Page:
What is Driving Violence Attacks in China’s Xinjiang

SHARE THIS

$item['alt']

Voice of America interviewed IEMS’ Barry Sautman at length for his comments on China’s war-torn Xinjiang province, where violence between ethnic Uighurs and Han Chinese has led the Beijing government to declare de facto martial law in the region.

A short excerpt from Barry Sautman’s longer interview can be found below:

Q: Why we are seeing increasing violence in and outside Xinjiang?

A: “Over the course of the last three or four years there have been more than one hundred attacks in Xinjiang and that means that scores of people have been killed and many others injured.

“This appears to be not something that is a response to particular events happening in Xinjiang, but rather a fairly concerted campaign, the problem is because of the non-transparency of Chinese government security operations we don’t really know who is the campaign by, we know that Chinese government always attributes it to the East Turkestan Independence Movement but this is a kind of vague conception of probably an amalgam of groups with different positions and different connections internationally.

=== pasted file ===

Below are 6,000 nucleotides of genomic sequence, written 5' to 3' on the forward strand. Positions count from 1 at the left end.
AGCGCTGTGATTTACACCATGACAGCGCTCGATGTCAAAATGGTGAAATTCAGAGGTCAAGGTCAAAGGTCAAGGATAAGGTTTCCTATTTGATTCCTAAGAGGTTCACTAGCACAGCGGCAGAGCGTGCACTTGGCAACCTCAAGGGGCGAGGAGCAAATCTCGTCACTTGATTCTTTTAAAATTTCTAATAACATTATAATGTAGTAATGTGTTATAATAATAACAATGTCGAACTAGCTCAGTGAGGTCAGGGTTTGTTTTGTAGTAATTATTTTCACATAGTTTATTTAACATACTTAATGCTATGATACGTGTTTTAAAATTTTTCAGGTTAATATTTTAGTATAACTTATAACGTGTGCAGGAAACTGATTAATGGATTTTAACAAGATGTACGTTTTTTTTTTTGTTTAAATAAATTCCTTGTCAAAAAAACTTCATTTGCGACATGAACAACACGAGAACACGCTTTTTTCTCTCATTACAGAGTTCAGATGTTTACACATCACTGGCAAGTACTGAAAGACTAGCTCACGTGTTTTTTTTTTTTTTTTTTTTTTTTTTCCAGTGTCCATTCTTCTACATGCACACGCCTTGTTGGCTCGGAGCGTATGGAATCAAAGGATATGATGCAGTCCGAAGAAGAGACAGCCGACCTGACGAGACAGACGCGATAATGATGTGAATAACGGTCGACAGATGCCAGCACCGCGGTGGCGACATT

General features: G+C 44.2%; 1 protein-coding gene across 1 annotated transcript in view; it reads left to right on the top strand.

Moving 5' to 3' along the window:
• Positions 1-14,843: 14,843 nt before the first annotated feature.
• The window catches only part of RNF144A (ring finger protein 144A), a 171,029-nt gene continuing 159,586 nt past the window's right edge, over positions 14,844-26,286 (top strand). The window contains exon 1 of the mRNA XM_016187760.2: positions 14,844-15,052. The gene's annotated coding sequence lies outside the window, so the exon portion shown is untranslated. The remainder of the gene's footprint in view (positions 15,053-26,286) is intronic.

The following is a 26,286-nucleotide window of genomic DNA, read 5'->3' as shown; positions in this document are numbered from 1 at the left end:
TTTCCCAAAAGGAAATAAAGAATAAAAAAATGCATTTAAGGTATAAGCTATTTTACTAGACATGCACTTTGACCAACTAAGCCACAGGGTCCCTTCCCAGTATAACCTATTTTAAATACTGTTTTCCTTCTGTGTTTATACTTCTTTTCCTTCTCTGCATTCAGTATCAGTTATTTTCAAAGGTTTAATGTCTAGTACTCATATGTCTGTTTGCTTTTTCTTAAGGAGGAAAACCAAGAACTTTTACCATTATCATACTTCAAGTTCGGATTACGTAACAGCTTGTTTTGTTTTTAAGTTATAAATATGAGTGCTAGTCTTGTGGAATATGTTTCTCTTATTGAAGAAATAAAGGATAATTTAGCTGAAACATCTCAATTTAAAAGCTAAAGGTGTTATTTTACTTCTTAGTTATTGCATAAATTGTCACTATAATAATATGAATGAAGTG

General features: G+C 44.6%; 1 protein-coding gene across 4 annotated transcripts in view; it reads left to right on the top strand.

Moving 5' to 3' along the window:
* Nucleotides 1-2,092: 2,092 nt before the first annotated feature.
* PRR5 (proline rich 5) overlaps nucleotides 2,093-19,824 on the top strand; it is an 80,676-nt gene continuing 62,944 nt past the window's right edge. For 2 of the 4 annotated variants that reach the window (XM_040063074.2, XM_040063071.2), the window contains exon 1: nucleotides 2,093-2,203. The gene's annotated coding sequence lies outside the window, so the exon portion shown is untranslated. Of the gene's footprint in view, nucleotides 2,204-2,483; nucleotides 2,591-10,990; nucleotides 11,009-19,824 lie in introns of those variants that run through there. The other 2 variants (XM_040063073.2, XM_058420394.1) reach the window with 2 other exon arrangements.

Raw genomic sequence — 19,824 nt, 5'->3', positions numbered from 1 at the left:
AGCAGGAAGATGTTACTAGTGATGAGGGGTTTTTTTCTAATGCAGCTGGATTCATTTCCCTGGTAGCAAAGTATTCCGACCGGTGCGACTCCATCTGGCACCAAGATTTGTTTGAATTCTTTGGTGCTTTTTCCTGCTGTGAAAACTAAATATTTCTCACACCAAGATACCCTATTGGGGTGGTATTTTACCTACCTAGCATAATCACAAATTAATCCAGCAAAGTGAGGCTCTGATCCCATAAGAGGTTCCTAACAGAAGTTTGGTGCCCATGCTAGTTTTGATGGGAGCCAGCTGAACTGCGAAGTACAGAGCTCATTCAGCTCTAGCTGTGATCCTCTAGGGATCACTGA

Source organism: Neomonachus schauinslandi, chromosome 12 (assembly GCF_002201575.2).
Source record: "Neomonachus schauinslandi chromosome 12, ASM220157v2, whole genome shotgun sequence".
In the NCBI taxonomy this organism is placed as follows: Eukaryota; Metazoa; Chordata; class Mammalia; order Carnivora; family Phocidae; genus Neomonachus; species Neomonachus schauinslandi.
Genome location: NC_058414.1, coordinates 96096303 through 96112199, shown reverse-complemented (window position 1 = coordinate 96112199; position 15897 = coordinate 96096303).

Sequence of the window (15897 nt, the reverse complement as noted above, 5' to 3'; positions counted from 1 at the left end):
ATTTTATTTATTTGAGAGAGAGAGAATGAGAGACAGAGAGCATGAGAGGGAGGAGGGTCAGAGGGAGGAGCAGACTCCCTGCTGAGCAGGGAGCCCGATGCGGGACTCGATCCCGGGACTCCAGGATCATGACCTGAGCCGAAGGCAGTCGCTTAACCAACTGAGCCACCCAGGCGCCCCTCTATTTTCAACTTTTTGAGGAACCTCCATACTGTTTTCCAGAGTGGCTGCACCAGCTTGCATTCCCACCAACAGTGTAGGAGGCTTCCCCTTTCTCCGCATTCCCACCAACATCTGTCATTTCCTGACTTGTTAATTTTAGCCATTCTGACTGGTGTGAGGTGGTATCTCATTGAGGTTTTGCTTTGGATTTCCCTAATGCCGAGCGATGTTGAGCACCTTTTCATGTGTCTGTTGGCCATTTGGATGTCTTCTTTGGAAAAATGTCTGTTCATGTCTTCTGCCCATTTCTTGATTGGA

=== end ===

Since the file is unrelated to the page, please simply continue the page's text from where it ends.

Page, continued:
“But it does seem that this continuous series of attacks is the reflection of the fact that internationally there are a larger number of attacks by various kinds of Islamist groups, and that what’s happening in Xinjiang is part of that international upsurge. One could find connections between what happened in Xinjiang and what’s happened elsewhere in the Muslim work in terms of this upsurge of Islamists violence. It reflects the growth I think of Salafist currents within the Islamic world.”

Read the full article here: Q&A: What is Driving Violent Attacks in China’s Xinjiang?

Email Subscription

Get updates from HKUST IEMS

SUBSCRIBE